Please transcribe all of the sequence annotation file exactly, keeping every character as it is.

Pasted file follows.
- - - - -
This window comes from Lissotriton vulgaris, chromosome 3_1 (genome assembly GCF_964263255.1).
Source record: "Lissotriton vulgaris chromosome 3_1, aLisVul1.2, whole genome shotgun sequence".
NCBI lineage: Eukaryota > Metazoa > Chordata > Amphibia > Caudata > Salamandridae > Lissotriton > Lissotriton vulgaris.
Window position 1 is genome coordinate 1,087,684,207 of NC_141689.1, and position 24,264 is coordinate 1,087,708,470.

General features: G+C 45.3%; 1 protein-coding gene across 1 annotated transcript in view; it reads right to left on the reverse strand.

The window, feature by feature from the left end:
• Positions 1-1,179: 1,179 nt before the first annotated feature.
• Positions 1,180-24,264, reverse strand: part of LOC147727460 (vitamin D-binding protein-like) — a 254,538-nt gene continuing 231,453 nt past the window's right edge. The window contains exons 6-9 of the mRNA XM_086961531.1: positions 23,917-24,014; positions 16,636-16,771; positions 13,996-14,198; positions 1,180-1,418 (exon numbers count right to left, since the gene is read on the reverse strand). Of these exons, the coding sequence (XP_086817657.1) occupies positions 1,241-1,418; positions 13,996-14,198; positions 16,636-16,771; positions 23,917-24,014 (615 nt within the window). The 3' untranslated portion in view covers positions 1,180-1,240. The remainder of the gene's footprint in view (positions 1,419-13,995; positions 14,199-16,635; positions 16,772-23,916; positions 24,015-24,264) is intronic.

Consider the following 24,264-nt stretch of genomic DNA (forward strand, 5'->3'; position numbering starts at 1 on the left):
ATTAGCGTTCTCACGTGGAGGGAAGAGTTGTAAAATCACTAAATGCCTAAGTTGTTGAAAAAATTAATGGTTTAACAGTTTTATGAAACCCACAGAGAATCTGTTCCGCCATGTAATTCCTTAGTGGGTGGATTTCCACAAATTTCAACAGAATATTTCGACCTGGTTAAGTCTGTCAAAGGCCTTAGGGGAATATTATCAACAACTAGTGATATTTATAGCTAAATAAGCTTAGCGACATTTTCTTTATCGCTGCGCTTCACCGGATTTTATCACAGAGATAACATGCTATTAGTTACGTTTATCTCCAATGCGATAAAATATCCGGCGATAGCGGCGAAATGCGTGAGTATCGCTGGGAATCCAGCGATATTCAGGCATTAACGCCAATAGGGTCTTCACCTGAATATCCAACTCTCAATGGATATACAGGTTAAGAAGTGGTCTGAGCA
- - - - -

This window comes from Lissotriton vulgaris, chromosome 3_1 (genome assembly GCF_964263255.1).
Source record: "Lissotriton vulgaris chromosome 3_1, aLisVul1.2, whole genome shotgun sequence".
NCBI lineage: Eukaryota > Metazoa > Chordata > Amphibia > Caudata > Salamandridae > Lissotriton > Lissotriton vulgaris.
Window position 1 is genome coordinate 1,087,684,207 of NC_141689.1, and position 24,264 is coordinate 1,087,708,470.

General features: G+C 45.3%; 1 protein-coding gene across 1 annotated transcript in view; it reads right to left on the reverse strand.

The window, feature by feature from the left end:
• Positions 1-1,179: 1,179 nt before the first annotated feature.
• Positions 1,180-24,264, reverse strand: part of LOC147727460 (vitamin D-binding protein-like) — a 254,538-nt gene continuing 231,453 nt past the window's right edge. The window contains exons 6-9 of the mRNA XM_086961531.1: positions 23,917-24,014; positions 16,636-16,771; positions 13,996-14,198; positions 1,180-1,418 (exon numbers count right to left, since the gene is read on the reverse strand). Of these exons, the coding sequence (XP_086817657.1) occupies positions 1,241-1,418; positions 13,996-14,198; positions 16,636-16,771; positions 23,917-24,014 (615 nt within the window). The 3' untranslated portion in view covers positions 1,180-1,240. The remainder of the gene's footprint in view (positions 1,419-13,995; positions 14,199-16,635; positions 16,772-23,916; positions 24,015-24,264) is intronic.

Consider the following 24,264-nt stretch of genomic DNA (forward strand, 5'->3'; position numbering starts at 1 on the left):
ATTAGCGTTCTCACGTGGAGGGAAGAGTTGTAAAATCACTAAATGCCTAAGTTGTTGAAAAAATTAATGGTTTAACAGTTTTATGAAACCCACAGAGAATCTGTTCCGCCATGTAATTCCTTAGTGGGTGGATTTCCACAAATTTCAACAGAATATTTCGACCTGGTTAAGTCTGTCAAAGGCCTTAGGGGAATATTATCAACAACTAGTGATATTTATAGCTAAATAAGCTTAGCGACATTTTCTTTATCGCTGCGCTTCACCGGATTTTATCACAGAGATAACATGCTATTAGTTACGTTTATCTCCAATGCGATAAAATATCCGGCGATAGCGGCGAAATGCGTGAGTATCGCTGGGAATCCAGCGATATTCAGGCATTAACGCCAATAGGGTCTTCACCTGAATATCCAACTCTCAATGGATATACAGGTTAAGAAGTGGTCTGAGCA